A focused state of awareness and Kundalini awakening occurs when one de-invests themselves of unconscious patterning. Tantra is such a path of deprogramming. In order to awaken the Queen Shakti of Kundalini, the yogi brings their Shakti back from the realms of the unconscious. On the Path of Kundalini, one confronts the deep layers of oneself and becomes conscious of the spiritual forces within and behind their inner states of unconsciousness.
The portal to the world of the Naaga is opened by the celestial currents on this day of Naaga Panchami. Naaga spirits can give both benefic or malefic effects according to the level of our awareness of the astral planes and relation to Shakti. For example – if we were to walk through a stretch of forest known for its wild dogs with an open basket full of meat, chances are we would be pursued for the aforementioned food. Travelling in a more conscious manner however, we might know how to protect our goods or even befriend the dogs and walk with them as allays.
By denying ourselves access to the realm of the snakes altogether because of its alleged ‘danger’ or difficulty, we deny ourselves access to the reflection of that realm in the upper-world, the world of the Birds.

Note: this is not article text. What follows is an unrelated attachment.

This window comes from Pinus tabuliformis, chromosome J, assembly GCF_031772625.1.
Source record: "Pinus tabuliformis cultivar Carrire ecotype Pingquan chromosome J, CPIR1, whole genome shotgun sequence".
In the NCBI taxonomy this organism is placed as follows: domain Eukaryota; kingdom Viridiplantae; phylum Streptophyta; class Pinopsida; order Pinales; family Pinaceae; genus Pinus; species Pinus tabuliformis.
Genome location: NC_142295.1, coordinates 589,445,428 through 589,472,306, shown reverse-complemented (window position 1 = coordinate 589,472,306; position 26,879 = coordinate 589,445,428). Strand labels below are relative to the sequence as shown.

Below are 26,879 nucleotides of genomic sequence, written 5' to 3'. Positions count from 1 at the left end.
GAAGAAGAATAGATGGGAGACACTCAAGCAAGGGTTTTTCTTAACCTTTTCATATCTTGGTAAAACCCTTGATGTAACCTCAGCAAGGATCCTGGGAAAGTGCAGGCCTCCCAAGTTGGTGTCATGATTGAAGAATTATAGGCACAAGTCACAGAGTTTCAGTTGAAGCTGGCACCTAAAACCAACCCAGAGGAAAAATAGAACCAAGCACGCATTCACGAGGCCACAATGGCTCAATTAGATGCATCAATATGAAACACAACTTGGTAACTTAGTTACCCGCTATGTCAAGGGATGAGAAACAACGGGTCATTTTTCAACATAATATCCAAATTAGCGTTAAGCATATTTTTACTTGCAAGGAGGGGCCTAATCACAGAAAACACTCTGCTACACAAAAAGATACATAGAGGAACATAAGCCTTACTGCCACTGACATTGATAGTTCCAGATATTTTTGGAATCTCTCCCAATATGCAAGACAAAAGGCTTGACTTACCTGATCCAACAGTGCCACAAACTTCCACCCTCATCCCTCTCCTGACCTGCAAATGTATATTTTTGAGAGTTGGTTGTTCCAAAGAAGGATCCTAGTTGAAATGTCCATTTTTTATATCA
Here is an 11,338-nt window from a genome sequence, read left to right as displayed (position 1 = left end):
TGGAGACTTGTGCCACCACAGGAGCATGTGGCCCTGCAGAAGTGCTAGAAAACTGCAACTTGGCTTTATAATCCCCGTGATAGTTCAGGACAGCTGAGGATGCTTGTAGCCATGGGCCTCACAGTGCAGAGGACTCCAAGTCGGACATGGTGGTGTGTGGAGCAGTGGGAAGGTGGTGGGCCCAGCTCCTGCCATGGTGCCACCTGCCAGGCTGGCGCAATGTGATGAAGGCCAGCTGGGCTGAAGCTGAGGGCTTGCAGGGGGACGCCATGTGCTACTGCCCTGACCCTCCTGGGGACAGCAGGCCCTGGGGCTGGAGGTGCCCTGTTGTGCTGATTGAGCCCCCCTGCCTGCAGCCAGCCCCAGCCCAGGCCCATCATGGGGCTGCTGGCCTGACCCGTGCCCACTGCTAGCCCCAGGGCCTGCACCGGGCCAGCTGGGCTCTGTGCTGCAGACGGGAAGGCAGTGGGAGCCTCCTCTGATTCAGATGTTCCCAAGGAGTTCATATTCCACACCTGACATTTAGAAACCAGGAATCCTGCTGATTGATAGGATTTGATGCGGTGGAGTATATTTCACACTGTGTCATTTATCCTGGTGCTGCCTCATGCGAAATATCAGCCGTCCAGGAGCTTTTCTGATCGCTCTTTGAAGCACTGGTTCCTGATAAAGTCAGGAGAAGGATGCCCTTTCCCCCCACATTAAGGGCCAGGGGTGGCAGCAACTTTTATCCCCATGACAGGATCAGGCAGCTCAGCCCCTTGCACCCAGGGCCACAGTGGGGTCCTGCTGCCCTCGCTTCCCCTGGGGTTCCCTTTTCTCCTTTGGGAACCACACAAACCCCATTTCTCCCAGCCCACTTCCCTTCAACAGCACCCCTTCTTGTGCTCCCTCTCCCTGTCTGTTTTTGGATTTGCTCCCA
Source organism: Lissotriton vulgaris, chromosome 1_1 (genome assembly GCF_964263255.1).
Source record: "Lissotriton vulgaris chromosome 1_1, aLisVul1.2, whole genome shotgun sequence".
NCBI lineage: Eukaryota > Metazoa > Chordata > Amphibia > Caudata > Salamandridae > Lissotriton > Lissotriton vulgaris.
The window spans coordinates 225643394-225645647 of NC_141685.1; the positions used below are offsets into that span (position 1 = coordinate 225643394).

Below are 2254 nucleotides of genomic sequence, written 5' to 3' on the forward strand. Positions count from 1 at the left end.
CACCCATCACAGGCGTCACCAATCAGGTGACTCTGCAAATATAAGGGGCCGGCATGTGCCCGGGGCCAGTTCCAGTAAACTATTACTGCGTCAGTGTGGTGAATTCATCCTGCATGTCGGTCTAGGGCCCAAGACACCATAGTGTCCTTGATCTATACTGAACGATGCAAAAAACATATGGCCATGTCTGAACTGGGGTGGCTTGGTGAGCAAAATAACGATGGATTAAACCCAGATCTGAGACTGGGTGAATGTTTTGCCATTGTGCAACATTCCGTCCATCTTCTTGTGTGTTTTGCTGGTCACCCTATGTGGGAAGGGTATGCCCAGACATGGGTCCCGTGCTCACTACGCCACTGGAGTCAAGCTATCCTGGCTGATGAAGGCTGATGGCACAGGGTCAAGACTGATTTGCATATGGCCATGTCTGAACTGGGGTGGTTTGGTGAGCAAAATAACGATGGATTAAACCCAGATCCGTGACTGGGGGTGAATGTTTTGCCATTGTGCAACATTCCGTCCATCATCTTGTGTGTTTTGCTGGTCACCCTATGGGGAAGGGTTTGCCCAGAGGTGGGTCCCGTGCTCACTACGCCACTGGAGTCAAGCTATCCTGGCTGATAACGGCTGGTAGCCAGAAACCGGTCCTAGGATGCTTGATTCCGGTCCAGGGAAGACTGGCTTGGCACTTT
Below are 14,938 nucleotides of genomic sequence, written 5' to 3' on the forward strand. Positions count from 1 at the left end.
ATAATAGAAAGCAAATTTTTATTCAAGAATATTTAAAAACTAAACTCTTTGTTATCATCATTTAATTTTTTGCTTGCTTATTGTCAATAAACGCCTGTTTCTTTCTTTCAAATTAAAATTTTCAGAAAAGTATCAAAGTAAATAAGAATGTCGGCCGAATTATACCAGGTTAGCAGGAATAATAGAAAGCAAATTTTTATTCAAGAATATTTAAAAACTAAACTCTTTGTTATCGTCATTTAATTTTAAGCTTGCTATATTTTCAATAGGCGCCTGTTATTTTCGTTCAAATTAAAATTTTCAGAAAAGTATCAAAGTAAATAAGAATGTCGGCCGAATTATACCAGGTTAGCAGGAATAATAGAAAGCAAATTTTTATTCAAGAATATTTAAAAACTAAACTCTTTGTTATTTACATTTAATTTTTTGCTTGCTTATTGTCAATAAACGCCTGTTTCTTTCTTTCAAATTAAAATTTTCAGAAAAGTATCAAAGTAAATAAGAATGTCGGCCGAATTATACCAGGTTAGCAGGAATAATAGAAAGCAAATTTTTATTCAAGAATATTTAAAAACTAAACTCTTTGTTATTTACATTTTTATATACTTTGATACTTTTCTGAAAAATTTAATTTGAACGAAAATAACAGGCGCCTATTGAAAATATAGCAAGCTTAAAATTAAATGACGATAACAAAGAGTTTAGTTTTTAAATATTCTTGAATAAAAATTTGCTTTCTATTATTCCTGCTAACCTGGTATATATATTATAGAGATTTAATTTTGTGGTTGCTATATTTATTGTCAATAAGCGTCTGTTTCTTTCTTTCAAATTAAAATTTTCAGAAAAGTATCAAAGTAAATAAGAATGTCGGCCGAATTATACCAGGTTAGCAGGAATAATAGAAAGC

The Naaga astral planes cannot be shut down or denied, but our relationship to those worlds and spirits changes according to the way we relate to them. Naagas that cause us suffering are brought into a different constellation of relationship with us as we become conscious of previously unconscious uses of Shakti energy. Tantrics see how the path of denial or repression leads to a diminishment of life power. Turning one’s gaze in an easy and pleasant direction and holding it there takes a huge amount of Shakti and can close off our great potentials. Some spiritual paths might work in this way, but Tantra is inclusive of all realms. Sitting in the courageous seat of Shiva, the Tantric comes to know all of existence.